Roger Ballen is one of the foremost photographers of his generation. Ballen was born in New York (1950) and for over 30 years he has lived and worked in Johannesburg, South Africa. Ballen’s work as a geologist took him out into the countryside and led him to take up his camera and explore the hidden world of small South African towns. Ballen first explored the empty streets in the glare of the midday sun, subsequently Ballen moved away from photographing the barren street scenes and started knocking on people’s doors. Ballen discovered a world inside these houses which was to have a profound effect on his work. These interiors with their distinctive collections of objects and the occupants within these closed worlds took his unique vision on a path from social critique to the creation of metaphors for the inner mind. After 1994 Ballen no longer looked to the countryside for his subject matter finding it closer to home in Johannesburg.
Over the past thirty years Ballen’s distinctive style of photography has evolved using a simple square format in stark and beautiful black and white. In the earlier works in the exhibition his connection to the tradition of documentary photography is clear but through the 1990s he developed a style he describes as ‘documentary fiction’. After 2000 the people Ballen first discovered and documented living on the margins of South African society increasingly became a cast of actors working with Ballen in the series’ Outland and Shadow Chamber collaborating to create disturbing psychodramas.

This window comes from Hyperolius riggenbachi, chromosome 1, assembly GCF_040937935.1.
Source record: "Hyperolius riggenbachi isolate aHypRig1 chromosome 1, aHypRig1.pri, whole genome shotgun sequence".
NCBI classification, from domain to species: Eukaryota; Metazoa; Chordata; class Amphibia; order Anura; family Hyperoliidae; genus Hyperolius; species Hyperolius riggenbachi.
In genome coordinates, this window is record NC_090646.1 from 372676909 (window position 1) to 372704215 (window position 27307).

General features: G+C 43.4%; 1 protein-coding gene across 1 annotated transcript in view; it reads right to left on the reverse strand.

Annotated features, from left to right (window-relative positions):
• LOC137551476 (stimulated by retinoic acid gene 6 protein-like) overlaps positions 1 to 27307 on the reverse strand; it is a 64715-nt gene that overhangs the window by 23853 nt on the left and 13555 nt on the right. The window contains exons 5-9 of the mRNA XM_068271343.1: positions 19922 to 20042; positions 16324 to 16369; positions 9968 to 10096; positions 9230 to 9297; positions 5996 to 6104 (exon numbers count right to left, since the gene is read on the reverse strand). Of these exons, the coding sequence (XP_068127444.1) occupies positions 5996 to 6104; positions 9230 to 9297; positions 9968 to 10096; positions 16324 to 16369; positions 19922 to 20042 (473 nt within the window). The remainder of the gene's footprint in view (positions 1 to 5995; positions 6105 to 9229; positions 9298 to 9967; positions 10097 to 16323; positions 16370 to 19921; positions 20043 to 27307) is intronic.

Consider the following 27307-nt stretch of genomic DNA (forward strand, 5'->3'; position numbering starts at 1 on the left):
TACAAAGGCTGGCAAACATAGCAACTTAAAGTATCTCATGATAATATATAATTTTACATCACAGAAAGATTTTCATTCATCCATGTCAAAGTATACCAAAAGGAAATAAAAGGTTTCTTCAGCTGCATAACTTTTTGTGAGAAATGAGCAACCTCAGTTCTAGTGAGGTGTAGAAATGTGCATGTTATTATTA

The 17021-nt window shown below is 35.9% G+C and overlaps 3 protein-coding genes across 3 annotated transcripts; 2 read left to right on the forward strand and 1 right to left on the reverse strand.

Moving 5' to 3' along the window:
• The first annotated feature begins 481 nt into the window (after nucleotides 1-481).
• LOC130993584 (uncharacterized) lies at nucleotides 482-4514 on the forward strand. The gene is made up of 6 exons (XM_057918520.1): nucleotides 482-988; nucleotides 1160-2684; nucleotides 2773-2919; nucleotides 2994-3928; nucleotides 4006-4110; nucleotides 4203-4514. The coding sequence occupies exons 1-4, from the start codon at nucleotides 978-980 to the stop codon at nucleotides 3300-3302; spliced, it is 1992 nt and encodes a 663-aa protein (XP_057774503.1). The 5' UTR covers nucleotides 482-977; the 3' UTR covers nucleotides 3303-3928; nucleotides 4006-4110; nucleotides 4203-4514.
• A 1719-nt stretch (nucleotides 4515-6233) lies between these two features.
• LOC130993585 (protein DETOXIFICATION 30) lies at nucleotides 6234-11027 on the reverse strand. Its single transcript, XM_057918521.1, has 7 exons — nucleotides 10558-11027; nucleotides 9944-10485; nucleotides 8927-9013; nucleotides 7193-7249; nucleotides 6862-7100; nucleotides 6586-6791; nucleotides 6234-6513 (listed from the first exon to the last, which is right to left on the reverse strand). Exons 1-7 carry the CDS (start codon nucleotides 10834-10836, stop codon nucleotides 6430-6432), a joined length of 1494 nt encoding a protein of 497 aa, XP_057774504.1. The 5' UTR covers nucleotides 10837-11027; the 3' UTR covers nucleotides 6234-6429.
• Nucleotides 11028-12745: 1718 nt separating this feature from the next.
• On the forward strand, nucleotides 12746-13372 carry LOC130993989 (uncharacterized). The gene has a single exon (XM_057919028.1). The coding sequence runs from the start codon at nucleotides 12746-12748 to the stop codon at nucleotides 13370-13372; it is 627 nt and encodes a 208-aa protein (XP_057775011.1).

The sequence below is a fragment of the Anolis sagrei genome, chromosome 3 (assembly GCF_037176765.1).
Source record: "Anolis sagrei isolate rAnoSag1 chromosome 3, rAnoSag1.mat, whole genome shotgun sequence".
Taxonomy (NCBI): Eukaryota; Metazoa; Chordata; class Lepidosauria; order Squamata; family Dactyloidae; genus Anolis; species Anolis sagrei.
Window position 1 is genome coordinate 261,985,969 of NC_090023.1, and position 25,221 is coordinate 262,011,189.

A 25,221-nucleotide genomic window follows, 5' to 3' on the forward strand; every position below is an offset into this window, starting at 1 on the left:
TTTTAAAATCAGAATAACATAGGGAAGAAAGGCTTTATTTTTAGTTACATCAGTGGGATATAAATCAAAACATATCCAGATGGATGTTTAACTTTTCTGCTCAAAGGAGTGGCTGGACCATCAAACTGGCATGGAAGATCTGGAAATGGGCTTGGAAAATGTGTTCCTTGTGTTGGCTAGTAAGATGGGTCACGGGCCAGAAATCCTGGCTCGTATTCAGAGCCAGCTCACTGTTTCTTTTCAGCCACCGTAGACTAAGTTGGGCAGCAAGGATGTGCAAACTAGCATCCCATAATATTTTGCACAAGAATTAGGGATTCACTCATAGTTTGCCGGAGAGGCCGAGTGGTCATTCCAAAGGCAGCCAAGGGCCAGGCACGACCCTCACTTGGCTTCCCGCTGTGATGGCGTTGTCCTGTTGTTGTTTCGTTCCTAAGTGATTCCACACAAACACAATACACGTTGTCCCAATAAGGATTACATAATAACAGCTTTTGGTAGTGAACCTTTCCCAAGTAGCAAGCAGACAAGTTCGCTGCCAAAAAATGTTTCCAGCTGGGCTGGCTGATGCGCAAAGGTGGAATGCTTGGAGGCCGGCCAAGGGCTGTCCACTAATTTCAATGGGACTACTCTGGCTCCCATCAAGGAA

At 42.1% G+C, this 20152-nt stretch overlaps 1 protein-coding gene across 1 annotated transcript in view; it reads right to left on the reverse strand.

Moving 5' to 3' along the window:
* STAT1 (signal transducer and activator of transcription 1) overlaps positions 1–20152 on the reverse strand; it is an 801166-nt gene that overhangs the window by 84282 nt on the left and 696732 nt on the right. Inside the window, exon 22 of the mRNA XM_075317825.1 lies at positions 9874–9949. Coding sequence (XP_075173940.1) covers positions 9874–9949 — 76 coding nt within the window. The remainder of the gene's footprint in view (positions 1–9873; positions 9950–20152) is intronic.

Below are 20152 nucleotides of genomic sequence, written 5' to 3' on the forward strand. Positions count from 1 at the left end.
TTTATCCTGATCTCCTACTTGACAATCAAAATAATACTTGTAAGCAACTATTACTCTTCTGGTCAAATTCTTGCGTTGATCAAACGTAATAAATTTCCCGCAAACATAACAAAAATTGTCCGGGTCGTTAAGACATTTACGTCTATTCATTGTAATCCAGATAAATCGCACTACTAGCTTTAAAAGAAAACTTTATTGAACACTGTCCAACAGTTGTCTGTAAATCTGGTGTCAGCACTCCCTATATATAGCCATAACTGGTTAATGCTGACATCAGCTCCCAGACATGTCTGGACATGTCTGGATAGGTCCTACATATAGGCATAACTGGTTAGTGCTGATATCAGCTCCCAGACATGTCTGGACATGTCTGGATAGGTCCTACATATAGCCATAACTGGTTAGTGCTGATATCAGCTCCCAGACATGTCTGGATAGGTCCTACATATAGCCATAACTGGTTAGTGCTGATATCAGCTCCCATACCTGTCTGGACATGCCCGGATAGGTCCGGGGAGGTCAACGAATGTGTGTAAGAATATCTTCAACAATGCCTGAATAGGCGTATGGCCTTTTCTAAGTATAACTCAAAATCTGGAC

The line between fantasy and reality in his more recent series Boarding House and Asylum of the Birds (published in the Spring of 2014 by Thames and Hudson) has become increasingly blurred. In these series Ballen has employed drawings, painting, collage and sculptural techniques to create elaborate sets. People are now often absent altogether, replaced by photographs of people used as props, by doll or dummy parts or where they do appear it’s as disembodied hands, feet and mouths poking disturbingly through walls and pieces of rag. The often improvised scenarios are completed by the unpredictable behaviour of the animals which appear snapped in an instant of observation. Ballen has invented a new hybrid aesthetic in these works but one still rooted firmly in photography.